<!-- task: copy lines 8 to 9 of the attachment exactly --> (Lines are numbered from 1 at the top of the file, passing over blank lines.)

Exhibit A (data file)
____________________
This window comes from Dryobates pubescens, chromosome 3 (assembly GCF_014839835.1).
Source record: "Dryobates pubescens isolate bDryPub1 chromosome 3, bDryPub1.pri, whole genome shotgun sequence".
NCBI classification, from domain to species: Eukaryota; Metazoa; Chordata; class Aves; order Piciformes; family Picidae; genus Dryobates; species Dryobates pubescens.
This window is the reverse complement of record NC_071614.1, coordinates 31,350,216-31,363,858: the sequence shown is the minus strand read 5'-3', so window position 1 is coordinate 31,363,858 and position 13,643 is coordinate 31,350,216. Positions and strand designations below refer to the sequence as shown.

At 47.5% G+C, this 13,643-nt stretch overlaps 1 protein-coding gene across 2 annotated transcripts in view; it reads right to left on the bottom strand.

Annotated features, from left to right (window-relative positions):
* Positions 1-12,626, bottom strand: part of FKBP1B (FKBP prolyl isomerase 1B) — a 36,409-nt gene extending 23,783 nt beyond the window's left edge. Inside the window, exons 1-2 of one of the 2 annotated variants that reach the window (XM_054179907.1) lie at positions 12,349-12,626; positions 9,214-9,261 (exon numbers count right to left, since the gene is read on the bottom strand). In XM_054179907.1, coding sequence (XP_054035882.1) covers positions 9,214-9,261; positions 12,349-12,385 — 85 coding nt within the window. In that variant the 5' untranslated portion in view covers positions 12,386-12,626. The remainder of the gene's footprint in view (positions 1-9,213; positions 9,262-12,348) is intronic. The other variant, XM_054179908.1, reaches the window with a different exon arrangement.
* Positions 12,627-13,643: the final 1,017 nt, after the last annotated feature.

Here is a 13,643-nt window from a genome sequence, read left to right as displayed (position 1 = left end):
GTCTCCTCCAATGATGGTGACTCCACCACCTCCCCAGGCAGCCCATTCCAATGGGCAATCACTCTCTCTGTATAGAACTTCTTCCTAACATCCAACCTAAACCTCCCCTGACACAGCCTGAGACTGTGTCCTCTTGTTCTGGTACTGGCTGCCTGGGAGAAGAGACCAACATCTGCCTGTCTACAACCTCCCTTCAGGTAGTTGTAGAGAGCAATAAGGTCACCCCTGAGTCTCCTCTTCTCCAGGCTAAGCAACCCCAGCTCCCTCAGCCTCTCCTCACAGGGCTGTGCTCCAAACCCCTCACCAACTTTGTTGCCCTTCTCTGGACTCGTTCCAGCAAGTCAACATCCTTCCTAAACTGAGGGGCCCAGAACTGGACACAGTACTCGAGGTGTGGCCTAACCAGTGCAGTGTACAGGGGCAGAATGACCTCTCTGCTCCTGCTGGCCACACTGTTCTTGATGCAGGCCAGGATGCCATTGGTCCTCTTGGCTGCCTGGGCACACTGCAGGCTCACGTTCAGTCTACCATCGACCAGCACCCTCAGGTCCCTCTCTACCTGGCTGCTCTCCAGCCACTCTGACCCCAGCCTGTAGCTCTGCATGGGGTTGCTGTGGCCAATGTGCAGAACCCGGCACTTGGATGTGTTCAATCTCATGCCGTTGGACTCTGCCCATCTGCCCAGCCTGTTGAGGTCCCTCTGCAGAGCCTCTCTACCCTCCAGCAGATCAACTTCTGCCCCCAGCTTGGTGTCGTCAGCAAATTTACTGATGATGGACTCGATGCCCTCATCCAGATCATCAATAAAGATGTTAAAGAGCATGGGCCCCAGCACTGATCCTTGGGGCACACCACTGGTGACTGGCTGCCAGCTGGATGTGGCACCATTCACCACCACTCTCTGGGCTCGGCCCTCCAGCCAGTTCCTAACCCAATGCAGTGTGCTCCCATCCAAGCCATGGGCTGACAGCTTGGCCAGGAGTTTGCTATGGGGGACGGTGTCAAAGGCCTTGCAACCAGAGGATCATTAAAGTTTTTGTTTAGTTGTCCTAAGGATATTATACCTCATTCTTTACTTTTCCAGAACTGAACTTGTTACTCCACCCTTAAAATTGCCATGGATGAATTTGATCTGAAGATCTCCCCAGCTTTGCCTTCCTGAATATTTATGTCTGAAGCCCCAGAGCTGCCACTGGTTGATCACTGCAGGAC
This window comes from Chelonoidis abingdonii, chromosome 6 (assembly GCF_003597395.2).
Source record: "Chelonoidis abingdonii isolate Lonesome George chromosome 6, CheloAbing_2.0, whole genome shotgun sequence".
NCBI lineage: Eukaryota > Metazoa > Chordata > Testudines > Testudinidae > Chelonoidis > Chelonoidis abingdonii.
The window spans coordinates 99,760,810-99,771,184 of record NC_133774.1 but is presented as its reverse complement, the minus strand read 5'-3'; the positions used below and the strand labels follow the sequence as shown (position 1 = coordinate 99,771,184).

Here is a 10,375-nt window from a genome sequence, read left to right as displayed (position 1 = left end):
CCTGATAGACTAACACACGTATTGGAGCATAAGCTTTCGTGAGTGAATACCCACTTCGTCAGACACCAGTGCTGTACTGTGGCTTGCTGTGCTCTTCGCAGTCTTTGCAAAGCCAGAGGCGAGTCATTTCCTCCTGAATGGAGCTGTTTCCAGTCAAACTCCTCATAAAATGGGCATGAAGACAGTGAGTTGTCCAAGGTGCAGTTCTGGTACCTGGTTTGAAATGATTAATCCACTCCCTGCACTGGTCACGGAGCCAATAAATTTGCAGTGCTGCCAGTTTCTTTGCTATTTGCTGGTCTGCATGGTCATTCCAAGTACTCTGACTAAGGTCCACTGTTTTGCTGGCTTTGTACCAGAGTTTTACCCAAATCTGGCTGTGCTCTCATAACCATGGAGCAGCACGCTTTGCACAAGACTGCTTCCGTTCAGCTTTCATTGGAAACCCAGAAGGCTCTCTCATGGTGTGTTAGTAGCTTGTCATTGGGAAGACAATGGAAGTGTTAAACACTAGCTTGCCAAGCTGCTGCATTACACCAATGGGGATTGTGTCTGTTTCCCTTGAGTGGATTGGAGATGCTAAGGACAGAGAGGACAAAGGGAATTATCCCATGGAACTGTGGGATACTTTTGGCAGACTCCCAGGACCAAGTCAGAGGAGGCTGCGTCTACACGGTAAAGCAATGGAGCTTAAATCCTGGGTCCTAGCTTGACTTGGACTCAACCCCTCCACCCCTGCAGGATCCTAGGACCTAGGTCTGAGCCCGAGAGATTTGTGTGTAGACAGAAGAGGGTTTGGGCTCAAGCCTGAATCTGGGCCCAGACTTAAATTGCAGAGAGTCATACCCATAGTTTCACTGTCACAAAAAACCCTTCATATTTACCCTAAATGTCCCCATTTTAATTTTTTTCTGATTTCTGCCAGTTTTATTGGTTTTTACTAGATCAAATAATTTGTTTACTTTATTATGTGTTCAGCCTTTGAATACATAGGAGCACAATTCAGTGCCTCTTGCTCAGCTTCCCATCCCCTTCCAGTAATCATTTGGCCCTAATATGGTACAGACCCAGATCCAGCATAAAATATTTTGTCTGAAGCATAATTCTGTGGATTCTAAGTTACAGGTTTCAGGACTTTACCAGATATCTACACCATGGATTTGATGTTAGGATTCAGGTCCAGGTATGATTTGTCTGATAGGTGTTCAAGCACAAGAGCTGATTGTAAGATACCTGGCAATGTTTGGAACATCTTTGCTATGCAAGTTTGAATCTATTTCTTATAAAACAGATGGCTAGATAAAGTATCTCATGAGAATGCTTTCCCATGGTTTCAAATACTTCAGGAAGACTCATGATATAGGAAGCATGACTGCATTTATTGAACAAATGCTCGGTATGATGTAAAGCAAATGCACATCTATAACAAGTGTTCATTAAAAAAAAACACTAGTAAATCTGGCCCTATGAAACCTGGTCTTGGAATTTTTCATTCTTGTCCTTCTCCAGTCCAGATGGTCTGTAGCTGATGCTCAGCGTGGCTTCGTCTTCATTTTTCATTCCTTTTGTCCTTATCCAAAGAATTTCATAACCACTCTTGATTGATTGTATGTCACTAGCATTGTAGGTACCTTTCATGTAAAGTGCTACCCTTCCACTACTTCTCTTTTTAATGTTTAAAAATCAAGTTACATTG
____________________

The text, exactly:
* Positions 12,627-13,643: the final 1,017 nt, after the last annotated feature.

Here is a 13,643-nt window from a genome sequence, read left to right as displayed (position 1 = left end):